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  • Jennifer Jewell


FOODSCAPING - with Brie Arthur. Photo courtesy of Brie Arthur, all rights reserved.


Photos courtesy of Uli Lorimer, The Native Plant Trust, all rights reserved - see full gallery at bottom of post.

As we look to our fall and winter planting and planning windows, this week we are back in conversation with Uli Lorimer, native plantsman and Director of Horticulture at the Native Plant Trust, in New England. His new book "The Northeast Native Plant Primer: 235 Plants for an Earth Friendly Garden,"out now from Timber Press, is a great resource no matter where you garden, but by all means make sure to check out the other titles in this series, including "The Pacific Northwest Native Plant Primer, 225 Plants for an Earth Friendly Garden", but Kristin Currin and Andrew Merritt of Humble Roots Native Plant Nursery up in Oregon.

Listen in!

You can follow Uli Lorimer and Native Plant Trust online at and on Instagram: @nativeplanttrust or

On Friday March 31, 2023, Native Plant Trust is hosting what is sure to be an outstanding evening conversation around native plant gardens and cultivated native landscapes with both Uli and Rebecca McMackin, Harvard Loeb Scholar formerly of Brooklyn Bridge Park. For more information and to register:


you might also enjoy these Best of CP programs in our archive:

JOIN US again next week, when we take a little poetic back track revisiting our conversation with Colorado gardener, professor and award winning poet Camille Dungy, author of the collection "Trophic Cascade," it is a growing, bearing witness, compassionate, and ultimately uplifting hard look at the world around her. Listen in!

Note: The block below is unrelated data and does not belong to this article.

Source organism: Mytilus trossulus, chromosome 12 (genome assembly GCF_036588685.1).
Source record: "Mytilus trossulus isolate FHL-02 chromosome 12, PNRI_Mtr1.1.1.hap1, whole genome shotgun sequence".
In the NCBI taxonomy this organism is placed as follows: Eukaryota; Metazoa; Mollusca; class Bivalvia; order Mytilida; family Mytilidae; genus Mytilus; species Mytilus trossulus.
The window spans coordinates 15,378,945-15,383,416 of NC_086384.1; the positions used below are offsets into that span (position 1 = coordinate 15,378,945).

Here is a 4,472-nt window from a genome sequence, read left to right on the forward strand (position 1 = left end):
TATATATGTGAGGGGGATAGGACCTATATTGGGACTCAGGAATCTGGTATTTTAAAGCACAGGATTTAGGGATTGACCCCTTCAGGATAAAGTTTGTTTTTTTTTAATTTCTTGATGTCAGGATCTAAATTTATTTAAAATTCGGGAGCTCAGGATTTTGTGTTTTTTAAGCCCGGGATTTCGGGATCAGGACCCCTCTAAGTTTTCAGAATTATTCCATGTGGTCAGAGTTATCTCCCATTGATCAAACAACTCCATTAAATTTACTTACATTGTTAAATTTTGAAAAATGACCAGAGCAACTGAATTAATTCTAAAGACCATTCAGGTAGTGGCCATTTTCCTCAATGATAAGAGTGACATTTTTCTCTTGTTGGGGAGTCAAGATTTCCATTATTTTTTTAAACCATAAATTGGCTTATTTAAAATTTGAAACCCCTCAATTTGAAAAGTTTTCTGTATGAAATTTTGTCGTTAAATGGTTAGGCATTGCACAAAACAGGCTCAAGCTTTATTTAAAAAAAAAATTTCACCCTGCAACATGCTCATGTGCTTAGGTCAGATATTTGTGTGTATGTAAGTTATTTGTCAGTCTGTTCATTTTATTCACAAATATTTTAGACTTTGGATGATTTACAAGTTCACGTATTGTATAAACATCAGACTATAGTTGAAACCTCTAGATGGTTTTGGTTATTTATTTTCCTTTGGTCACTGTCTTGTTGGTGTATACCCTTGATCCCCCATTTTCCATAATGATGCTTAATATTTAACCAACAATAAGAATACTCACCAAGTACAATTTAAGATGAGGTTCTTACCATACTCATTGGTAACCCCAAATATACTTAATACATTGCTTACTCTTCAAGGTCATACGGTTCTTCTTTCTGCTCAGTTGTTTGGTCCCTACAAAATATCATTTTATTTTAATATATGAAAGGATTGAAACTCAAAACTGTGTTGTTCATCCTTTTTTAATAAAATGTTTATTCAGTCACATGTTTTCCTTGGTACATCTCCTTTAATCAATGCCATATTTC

Speaking of Plants...and Place:

...and favorite fall garden friends, I am going to follow up on this weeks five plants recommended by Uli Lorimer of Native Plant Trust and The Northeast Native Plant Primer: asters and golden rod, also known as solidago, are all time fall favorite native plant combination in our gardens and by mother nature in meadows, slopes, and roadsides across the entire expanse of North America.

For those of you who have read Robin Wall Kimmerer‘s "Braiding Sweet Grass" you might remember that one of the questions that propelled her to study botany in college was to answer her own question of "why do asters and solidago look so beautiful together?"

Purple asters and yellow golden rod. It’s pretty close to perfection. As Uli Lorimer mentioned, both plants are in the plant family - Asteraceae. Also often called Michaelmas daisies, the native North American asters were botanically differentiated away from the genus Aster, into several other genera over the past 50 years: Doellingeria, Eurybia, Oreostemma, and Symphytoctrichum - the last one now including the majority of North American asters, although many nurseries and growers still include the older aster genus name as a synonym to the new name.

In our garden, we have two or three solidagos, a tall native, a much shorter native, and Solidago rugosa 'fireworks,' which has a fantastic horizontal branching of the flowering stem. This is useful to pollinators, this is useful to flower arrangers, this is useful to garden designers. We also have a variety of purple and white asters - North American natives, several California and western natives. My purple Aster nova angliae, and the white Aster 'Monte Cassino' play particularly nicely off one another. As their roadside family members will attest, asters and solidago like pretty full sun, and can take very low water and very lean soil and still bloom hardily come autumn.

The solidago name is from the Greek for "to make whole" for to make well which speaks to its traditional uses and it healing properties. While I can't speak to the healing properties, these two plant groups make beautifully healing bridges between our cultivated gardens and our beleaguered pollinator pathways and fragmented wild lands. Include them wherever you can!